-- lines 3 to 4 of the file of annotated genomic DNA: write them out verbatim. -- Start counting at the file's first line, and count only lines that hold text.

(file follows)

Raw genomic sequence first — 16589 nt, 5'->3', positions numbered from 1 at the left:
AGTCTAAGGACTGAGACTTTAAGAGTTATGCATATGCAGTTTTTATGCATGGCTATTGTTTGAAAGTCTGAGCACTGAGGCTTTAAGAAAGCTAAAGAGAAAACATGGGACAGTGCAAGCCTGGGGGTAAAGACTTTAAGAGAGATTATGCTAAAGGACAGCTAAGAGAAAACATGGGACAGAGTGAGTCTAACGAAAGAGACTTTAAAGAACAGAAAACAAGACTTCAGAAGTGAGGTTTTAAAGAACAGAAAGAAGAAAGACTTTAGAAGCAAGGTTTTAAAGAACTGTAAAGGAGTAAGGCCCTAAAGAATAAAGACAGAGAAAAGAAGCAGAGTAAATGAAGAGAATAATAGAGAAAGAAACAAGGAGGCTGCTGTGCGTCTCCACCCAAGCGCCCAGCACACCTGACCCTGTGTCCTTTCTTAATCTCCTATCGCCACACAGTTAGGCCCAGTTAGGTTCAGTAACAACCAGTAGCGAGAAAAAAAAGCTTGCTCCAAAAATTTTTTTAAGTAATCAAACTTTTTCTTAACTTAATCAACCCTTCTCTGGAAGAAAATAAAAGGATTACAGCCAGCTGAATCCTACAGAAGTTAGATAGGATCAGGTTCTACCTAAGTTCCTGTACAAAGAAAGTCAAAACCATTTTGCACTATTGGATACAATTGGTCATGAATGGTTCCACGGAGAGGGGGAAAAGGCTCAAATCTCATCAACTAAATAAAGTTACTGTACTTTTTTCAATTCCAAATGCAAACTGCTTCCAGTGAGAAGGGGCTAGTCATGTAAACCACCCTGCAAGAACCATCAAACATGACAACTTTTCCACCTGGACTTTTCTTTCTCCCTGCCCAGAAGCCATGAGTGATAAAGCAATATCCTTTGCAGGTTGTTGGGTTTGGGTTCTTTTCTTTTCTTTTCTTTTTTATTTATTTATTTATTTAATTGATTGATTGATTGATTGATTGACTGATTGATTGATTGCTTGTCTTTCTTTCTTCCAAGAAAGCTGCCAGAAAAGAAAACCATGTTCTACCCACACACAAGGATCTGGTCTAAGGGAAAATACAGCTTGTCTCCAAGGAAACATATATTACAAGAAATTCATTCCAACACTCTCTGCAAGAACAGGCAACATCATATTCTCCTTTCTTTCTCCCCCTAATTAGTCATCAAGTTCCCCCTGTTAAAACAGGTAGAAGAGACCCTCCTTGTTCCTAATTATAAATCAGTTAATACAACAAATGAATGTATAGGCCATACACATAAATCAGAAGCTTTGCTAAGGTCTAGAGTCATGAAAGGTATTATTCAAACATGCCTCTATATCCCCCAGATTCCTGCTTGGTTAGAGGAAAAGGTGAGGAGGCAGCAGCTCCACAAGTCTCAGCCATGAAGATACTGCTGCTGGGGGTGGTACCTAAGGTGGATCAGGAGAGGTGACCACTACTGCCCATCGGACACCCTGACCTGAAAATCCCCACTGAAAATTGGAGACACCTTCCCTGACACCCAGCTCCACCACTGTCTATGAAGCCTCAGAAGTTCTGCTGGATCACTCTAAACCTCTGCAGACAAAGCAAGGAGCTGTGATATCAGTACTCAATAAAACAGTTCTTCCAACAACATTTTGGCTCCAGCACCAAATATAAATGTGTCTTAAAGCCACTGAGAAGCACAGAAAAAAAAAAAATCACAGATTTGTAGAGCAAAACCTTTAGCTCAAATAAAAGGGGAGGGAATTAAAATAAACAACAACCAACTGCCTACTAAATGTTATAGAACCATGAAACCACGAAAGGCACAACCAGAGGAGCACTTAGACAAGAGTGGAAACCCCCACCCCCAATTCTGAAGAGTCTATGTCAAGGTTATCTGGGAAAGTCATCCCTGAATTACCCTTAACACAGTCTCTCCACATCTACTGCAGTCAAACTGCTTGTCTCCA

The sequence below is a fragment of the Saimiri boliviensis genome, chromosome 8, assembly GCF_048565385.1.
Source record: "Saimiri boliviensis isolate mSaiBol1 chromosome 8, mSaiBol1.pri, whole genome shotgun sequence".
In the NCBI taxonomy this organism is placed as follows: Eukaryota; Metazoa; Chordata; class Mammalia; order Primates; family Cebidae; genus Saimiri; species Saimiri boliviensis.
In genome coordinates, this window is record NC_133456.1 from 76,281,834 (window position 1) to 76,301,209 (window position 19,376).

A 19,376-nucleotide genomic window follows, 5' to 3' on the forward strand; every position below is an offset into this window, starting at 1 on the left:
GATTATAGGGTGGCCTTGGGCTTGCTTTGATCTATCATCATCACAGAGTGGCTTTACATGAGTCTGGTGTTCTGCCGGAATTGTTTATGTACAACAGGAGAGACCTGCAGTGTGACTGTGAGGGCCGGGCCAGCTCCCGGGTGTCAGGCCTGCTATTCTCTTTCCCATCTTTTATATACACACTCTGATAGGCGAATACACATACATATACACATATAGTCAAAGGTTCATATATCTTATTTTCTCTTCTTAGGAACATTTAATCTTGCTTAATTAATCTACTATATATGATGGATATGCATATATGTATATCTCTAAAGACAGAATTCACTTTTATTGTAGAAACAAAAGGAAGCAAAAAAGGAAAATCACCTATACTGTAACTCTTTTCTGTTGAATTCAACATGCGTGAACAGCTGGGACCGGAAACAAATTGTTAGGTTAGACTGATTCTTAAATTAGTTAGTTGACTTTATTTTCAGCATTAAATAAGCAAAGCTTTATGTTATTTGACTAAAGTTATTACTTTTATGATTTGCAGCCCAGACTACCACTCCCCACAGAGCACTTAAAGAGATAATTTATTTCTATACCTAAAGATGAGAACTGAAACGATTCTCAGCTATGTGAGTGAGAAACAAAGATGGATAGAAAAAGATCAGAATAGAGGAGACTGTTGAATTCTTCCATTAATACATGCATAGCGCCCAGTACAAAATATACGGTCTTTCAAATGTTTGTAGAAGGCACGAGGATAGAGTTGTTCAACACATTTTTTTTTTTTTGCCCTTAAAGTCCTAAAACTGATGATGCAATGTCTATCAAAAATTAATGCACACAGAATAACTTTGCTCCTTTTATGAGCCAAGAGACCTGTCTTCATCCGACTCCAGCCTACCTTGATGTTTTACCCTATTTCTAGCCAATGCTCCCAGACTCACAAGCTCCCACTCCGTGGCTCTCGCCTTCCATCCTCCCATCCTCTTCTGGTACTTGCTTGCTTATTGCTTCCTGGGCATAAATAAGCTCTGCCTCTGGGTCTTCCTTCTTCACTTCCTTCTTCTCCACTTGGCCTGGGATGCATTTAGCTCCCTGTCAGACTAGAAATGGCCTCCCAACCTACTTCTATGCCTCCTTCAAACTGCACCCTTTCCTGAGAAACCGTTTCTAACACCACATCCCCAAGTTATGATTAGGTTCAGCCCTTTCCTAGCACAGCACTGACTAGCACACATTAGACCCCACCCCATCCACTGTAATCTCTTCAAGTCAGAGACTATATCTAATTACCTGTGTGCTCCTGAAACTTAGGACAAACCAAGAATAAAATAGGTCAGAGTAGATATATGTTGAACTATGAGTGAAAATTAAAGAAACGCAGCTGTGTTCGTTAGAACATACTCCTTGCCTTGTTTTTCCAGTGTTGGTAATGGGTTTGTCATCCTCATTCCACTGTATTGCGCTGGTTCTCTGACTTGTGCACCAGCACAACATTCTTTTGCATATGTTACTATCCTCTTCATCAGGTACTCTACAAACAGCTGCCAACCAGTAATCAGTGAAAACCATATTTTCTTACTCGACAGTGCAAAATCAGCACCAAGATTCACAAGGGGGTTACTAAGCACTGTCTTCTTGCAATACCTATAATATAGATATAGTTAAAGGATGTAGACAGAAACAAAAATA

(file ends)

The sequence below is a fragment of the Saimiri boliviensis genome, chromosome 8, assembly GCF_048565385.1.
Source record: "Saimiri boliviensis isolate mSaiBol1 chromosome 8, mSaiBol1.pri, whole genome shotgun sequence".